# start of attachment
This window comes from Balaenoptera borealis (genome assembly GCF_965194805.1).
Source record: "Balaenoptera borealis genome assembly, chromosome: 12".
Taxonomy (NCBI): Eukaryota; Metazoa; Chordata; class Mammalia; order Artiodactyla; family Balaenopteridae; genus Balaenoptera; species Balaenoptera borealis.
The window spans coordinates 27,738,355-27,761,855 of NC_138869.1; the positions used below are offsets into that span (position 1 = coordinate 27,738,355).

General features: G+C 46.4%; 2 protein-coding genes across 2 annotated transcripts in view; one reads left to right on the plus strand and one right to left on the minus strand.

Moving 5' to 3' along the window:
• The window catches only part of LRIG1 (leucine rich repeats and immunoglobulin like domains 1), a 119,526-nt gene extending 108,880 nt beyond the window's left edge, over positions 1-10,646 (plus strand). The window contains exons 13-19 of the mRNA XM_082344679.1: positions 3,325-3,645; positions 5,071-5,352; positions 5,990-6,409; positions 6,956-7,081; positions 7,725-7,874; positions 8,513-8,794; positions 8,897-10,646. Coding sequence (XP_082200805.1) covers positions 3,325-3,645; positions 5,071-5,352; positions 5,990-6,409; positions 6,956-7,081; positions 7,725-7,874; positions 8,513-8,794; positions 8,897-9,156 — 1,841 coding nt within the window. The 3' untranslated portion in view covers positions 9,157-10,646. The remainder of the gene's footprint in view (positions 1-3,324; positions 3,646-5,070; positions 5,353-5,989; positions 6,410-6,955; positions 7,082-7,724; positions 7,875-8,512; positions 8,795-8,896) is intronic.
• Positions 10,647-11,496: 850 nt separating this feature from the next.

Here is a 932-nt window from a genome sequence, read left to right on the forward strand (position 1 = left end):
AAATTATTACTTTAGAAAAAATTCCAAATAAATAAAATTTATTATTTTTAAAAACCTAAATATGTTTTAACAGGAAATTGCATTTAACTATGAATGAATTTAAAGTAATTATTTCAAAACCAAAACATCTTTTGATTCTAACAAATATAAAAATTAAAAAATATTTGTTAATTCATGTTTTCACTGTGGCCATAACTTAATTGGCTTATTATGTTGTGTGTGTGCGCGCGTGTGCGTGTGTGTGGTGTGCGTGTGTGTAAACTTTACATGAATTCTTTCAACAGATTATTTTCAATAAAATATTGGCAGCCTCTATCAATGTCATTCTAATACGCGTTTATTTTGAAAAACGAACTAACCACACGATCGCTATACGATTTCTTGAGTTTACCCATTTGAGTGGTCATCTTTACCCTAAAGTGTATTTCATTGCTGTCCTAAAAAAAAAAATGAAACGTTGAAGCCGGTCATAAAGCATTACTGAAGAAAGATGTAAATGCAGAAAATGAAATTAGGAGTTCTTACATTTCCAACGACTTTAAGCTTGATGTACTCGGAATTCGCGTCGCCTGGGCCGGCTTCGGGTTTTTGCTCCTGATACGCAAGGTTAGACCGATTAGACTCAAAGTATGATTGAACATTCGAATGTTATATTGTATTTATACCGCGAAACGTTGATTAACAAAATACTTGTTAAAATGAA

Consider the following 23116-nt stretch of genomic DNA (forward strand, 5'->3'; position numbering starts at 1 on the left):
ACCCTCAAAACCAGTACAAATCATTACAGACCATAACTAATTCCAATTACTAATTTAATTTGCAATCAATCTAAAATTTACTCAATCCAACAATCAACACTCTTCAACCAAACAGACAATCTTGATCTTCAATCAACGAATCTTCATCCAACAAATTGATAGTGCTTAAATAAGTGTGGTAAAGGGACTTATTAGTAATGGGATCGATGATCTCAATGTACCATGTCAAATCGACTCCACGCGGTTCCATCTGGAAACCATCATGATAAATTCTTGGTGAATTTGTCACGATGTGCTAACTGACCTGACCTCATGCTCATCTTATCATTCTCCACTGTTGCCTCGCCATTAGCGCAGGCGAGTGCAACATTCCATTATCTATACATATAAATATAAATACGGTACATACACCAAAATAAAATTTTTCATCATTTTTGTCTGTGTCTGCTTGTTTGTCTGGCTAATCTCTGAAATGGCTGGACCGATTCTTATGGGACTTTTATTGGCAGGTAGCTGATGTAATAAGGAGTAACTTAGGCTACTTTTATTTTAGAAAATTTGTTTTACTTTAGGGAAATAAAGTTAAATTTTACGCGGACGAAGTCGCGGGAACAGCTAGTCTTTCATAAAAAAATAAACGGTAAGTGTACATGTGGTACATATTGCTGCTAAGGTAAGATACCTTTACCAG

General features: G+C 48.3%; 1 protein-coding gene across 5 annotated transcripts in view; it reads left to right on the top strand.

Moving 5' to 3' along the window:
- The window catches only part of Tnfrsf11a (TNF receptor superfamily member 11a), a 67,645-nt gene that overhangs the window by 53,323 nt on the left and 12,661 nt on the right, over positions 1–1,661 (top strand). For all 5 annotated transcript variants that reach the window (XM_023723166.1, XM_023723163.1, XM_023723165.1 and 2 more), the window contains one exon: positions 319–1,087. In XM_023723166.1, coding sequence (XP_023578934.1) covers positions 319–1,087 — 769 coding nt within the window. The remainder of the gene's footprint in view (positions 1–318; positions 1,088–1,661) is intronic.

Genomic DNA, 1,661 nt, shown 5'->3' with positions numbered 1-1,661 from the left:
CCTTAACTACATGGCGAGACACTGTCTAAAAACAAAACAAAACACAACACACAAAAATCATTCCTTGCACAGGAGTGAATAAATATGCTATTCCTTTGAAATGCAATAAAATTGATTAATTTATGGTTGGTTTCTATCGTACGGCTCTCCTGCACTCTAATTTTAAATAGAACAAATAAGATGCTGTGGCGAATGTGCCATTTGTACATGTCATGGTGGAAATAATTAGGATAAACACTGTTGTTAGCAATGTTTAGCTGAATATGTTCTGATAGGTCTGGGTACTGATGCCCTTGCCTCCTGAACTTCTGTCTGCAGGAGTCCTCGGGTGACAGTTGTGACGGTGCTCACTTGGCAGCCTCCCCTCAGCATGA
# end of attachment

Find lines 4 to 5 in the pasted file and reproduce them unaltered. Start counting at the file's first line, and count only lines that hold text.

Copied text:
The window spans coordinates 27,738,355-27,761,855 of NC_138869.1; the positions used below are offsets into that span (position 1 = coordinate 27,738,355).

General features: G+C 46.4%; 2 protein-coding genes across 2 annotated transcripts in view; one reads left to right on the plus strand and one right to left on the minus strand.